(good for trips with accommodation rentals that don’t provide toiletries, linens and such)
For the people (I make a grid and we check off as we go, except the time I brought literally nothing for Chase except bathing suits? How did that happen?)
- Bathing suits (I like bringing at least 3 each)
- sun hats
- beach shoes (flip flops or crocs)
- shoes (for outings. bike friendly)
- hand soap for each sink
- dishwasher detergent
- dish soap
- laundry detergent
- paper towels
- toilet paper
- bar soap for each shower
- shampoo for each shower
- face care
- medicines you MAY need. Pack a ziplock bag of any medicine you have at home you might possibly need. Bring it on every vacation and then no one in your family will ever get sick 😉
- hand towel for each bathroom
- kitchen towels (more than you think)
- bathroom towels
- beach towels
- sheets for each bed
- beach buckets and shovels
- beach umbrellas
- beach chairs
- beach mats (we keep all our beach items in a bin and just put that in and out of the car — keeps the sand at bay and is quick)
- helmet for each person
- bike lock
So what do you think? What have I missed? What else do you usually bring?
We have had the coldest winter in a loong time. While I love soups, snow days (with in reason) hot drinks, flannel sheets and the sporadic 65° days NC is so kind to throw in there, I have summer (and spring!) on my mind. And today it is supposed to sleet/freezing rain/snow?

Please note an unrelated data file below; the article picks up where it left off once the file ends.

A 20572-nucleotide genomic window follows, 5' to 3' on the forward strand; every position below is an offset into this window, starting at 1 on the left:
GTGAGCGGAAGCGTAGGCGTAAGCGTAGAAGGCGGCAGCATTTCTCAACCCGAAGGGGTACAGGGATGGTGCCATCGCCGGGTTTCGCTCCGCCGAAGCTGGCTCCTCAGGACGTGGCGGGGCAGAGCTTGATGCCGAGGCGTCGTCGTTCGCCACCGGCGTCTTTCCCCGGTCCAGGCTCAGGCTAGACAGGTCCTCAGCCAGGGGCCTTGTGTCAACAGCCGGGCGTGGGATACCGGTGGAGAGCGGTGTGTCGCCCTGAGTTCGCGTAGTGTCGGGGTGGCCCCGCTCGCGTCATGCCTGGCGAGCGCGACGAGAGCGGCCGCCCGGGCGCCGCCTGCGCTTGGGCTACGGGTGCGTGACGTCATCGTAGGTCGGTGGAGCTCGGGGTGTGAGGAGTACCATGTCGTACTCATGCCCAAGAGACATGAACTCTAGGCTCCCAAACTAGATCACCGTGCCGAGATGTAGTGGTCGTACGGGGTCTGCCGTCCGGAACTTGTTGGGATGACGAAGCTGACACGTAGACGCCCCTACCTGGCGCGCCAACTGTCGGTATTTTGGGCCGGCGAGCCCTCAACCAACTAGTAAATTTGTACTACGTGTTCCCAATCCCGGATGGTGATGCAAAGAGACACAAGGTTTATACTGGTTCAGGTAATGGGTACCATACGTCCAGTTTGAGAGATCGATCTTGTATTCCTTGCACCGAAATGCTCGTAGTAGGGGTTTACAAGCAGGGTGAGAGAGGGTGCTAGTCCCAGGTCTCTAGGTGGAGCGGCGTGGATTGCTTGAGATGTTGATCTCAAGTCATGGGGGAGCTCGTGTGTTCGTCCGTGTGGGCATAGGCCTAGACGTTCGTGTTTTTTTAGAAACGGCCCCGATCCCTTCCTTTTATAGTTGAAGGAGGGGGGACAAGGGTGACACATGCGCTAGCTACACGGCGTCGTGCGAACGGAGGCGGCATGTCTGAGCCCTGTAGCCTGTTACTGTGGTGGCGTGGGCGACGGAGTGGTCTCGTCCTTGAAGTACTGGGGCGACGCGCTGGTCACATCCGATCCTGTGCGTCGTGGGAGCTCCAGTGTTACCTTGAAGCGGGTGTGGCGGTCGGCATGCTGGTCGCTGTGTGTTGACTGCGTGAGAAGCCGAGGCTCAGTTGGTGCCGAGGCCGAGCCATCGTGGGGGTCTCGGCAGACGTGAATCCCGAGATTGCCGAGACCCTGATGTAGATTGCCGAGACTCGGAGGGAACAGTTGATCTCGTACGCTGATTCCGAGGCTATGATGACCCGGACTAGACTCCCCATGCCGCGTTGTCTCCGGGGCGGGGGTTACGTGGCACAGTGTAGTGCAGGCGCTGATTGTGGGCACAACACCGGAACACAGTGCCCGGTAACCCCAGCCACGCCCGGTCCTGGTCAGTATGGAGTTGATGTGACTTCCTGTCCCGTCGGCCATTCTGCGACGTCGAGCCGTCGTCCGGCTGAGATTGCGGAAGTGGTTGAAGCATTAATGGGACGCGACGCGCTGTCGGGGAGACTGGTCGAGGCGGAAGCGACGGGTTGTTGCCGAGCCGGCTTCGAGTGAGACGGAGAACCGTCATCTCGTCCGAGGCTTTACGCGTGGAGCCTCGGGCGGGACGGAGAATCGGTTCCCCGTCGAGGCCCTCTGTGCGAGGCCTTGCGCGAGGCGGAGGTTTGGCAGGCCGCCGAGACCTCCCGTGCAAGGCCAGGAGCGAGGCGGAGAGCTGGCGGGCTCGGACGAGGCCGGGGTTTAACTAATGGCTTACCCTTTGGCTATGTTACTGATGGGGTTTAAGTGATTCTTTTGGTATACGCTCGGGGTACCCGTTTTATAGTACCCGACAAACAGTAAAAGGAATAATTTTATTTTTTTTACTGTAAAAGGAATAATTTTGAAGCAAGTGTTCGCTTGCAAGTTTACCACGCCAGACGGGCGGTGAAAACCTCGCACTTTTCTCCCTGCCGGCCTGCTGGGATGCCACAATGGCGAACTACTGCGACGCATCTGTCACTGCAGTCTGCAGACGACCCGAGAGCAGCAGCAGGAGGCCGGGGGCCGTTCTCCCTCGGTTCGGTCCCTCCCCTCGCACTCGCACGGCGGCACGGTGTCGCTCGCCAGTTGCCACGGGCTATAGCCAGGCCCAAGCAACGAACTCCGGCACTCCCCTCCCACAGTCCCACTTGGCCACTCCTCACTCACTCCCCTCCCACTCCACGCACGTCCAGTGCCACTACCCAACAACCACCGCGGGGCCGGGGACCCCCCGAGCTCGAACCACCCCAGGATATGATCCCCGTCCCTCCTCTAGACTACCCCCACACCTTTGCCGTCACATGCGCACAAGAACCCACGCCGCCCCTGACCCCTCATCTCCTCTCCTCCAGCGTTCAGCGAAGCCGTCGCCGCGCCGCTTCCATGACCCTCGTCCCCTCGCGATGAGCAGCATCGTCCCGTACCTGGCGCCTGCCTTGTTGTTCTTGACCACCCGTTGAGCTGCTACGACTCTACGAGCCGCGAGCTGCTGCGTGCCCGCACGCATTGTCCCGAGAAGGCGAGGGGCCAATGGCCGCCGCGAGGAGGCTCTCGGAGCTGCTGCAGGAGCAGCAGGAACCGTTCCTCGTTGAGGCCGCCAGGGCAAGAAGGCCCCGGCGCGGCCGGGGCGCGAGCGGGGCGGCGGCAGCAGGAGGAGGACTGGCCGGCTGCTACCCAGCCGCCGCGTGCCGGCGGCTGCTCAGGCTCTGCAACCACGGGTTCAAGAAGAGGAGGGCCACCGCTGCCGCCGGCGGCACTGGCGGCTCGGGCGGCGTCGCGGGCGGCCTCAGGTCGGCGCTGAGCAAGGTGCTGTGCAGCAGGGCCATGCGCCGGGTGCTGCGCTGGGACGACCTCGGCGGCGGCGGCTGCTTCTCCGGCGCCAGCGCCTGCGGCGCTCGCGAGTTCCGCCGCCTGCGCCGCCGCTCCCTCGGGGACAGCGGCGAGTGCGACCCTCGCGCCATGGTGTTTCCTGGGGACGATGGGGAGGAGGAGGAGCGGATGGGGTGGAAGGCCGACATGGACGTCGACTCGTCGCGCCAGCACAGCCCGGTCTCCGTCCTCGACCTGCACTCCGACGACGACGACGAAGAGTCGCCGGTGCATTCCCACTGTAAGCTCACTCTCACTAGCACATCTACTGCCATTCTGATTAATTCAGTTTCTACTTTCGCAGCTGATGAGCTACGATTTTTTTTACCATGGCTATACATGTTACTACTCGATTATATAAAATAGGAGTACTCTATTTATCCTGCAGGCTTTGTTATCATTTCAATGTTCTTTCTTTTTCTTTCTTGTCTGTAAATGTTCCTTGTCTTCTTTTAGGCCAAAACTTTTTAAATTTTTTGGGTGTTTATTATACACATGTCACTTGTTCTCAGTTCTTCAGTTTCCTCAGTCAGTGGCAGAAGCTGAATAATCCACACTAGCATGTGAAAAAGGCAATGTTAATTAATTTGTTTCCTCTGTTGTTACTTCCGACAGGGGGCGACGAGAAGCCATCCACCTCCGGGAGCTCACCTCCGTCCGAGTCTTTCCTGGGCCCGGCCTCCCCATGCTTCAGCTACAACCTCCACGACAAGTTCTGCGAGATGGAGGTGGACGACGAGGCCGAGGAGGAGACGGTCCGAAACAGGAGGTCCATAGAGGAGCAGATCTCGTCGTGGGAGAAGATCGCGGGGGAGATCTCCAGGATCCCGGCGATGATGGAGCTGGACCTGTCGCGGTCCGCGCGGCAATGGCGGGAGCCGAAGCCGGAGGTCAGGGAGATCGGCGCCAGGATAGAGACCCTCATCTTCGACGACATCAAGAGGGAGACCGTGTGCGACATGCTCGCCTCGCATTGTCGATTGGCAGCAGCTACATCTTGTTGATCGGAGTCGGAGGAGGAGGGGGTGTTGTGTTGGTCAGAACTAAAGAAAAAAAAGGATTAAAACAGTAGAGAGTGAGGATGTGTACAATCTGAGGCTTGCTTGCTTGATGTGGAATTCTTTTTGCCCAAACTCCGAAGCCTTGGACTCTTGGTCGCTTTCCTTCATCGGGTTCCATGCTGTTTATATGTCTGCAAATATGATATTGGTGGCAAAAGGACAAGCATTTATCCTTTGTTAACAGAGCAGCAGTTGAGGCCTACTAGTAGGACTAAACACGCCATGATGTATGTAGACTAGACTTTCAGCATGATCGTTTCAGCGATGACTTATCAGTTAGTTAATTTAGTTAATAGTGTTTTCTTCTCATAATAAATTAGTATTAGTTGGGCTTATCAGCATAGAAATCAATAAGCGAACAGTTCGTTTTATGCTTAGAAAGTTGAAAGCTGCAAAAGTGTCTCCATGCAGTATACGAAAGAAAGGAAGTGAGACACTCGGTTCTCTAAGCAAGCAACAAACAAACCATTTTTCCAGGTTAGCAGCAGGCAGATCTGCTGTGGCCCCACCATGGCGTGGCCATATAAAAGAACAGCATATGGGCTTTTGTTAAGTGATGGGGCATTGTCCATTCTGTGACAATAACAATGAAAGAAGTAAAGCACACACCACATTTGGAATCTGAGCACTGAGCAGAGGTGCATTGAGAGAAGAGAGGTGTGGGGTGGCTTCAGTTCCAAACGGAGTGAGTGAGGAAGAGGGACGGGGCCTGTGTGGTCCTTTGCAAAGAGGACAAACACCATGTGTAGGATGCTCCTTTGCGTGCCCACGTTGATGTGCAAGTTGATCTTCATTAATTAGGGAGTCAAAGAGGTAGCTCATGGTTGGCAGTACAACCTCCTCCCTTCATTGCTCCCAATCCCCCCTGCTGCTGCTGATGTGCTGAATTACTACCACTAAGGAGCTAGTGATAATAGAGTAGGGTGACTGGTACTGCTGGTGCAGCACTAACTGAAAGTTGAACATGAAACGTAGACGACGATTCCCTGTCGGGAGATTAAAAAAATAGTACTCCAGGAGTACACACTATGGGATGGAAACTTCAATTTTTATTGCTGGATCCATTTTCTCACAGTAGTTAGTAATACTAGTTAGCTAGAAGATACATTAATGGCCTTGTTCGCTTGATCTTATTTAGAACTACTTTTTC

Lets get planning. As I mentioned in my beach round up, beach vacations are one of my very favorites.
When you have more than a few children, or are traveling with extended family, a beach house can be a great way to go. Plenty of room to spread out, excellent access to the beach, and a good deal for a 7 night stay (usually they only book a week at a time). Staying in one location for a week truly feels like a vacation to me, so relaxing.
I have some posts about the logistics: packing, sun protections and most importantly, crabbing! But today I thought it would be fun to discuss activities that are fun to do when you want to venture from the surf and the sand.
click through to see what we do when we’re away on the North Carolina shore.
It is officially March, bring on the beach. In NC, I feel March is usually the time the weather turns nice enough to enjoy a nice spring break at the beach should the need arise. And given it may snow tomorrow — geez. Let’s do this.
I have a four part beach series this week, in the bag, covering the following:
Once and For All Pack List
Crabbing How To
Sun Protection Strategies
I’m sure you can barely wait.